Second, the diverse information sources that SCADA vulnerabilities may appear must be vigilantly monitored by numerous organizations and security researchers.
Afaik, the first widely-disseminated information on the RealFlex RealWinbuffer overflow occurred on 1 November, when I sent the information to the SCADASEC mailing list.
Third, people should recognize that the recent Stuxnet threat has cast a light on SCADA security issues. Put bluntly, there is blood in the water.
Quite a few people, companies and other organizations are currently investigating SCADA product security, buying equipment and conducting security testing for a number of differing interests and objectives.
Fourth, understand that because of the current broken business model, security researchers are often frustrated by software vendors’ action, or inaction, when it comes to reporting vulnerabilities.
Often, there is no security point-of-contact at the vendor. Even worse, the technical support who are contacted by the security researcher often do not understand the technical and security implications of the issue reported.
And it is worth mentioning that a vendor acknowledging a product security issue is then“on the hook” — so there is incentive for the vendor to dismiss the vulnerability report.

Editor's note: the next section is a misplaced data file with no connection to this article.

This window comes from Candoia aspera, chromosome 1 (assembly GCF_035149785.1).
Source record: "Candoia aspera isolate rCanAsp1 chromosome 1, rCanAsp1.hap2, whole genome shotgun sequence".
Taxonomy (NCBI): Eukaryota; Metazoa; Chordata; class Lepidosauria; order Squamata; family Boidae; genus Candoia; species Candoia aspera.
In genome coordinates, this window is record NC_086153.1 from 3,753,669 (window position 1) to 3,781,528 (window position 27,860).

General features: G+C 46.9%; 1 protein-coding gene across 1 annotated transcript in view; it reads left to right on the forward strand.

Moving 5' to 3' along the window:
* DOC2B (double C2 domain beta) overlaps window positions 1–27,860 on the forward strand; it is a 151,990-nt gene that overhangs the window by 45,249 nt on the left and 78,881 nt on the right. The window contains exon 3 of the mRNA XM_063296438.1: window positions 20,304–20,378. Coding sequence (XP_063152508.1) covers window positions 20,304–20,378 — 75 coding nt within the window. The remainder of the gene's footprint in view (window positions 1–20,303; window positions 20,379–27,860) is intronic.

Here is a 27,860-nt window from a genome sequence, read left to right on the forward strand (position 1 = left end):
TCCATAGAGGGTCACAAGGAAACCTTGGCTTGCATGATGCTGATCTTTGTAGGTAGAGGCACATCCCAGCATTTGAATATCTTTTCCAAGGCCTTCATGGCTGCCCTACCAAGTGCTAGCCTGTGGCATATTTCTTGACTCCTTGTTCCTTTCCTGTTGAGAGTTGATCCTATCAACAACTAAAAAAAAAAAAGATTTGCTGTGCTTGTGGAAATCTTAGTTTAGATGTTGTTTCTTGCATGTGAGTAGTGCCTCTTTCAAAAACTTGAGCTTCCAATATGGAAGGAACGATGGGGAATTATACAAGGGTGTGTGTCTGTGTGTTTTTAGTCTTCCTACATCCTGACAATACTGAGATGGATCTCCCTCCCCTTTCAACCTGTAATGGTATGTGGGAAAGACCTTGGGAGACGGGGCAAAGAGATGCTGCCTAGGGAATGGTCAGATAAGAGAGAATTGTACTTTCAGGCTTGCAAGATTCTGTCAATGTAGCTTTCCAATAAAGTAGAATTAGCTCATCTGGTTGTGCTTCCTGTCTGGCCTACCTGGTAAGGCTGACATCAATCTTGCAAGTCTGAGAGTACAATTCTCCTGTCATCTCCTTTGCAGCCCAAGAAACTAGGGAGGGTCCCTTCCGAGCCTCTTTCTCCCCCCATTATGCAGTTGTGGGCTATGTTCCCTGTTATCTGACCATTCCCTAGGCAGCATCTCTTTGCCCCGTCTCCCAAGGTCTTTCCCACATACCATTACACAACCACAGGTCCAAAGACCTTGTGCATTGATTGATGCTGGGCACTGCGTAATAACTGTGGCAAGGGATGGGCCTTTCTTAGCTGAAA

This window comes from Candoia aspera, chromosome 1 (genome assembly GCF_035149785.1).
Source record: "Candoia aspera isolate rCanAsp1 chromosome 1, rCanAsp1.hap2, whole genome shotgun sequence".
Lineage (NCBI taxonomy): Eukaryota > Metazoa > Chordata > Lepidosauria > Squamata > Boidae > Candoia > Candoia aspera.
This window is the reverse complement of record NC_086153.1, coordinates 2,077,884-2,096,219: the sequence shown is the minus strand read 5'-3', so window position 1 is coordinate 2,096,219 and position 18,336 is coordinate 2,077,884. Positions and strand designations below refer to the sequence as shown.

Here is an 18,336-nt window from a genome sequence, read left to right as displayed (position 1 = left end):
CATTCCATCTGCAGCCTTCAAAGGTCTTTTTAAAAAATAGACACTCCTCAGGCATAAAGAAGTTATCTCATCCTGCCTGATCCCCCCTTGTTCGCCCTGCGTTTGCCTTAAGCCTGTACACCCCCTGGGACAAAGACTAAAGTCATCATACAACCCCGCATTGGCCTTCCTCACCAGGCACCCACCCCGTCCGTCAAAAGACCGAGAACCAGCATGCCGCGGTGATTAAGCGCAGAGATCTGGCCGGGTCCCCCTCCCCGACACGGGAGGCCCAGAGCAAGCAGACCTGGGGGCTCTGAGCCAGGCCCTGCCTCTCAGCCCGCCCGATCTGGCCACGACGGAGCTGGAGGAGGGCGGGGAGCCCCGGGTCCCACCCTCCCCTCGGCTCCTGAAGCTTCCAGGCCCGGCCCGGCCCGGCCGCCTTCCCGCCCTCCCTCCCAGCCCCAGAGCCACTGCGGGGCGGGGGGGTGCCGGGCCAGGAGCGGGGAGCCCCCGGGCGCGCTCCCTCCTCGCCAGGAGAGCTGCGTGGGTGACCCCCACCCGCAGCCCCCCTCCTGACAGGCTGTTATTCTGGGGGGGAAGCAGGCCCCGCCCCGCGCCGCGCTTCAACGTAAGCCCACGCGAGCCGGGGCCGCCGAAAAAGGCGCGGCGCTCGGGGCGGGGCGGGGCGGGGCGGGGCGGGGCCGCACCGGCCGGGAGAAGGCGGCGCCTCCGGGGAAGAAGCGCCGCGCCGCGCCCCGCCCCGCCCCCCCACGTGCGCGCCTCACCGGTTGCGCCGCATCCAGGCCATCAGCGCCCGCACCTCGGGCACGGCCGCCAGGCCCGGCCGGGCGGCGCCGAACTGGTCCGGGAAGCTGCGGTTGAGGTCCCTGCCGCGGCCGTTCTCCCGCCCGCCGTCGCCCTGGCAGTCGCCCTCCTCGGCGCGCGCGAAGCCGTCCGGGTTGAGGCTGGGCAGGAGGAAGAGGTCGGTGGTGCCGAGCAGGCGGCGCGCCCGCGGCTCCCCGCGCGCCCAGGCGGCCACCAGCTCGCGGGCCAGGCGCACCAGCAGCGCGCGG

Fifth, folks should recognize that attack frameworks like Metasploit enable a never-before-seen level of integration of these kinds of targeted critical infrastructure-relate exploits into a powerful tool.
For a kinetic metaphor, Metasploit is akin to a.50 caliber sniper rifle, and a zero-day SCADA vulnerability is equivalent to a .50 caliber depleted uranium round for that rifle.
As a SCADA end user, what are you to do?
I recommend the following, at a minimum: push your vendors to have a product security POC and process, monitor resources like SCADASEC, keep current with tools like Metasploit, receive vulnerability notifications from appropriate CERT organizations like ICS-CERT.
* Shawn Merdinger is a network security analyst at University of Florida Health Science Center.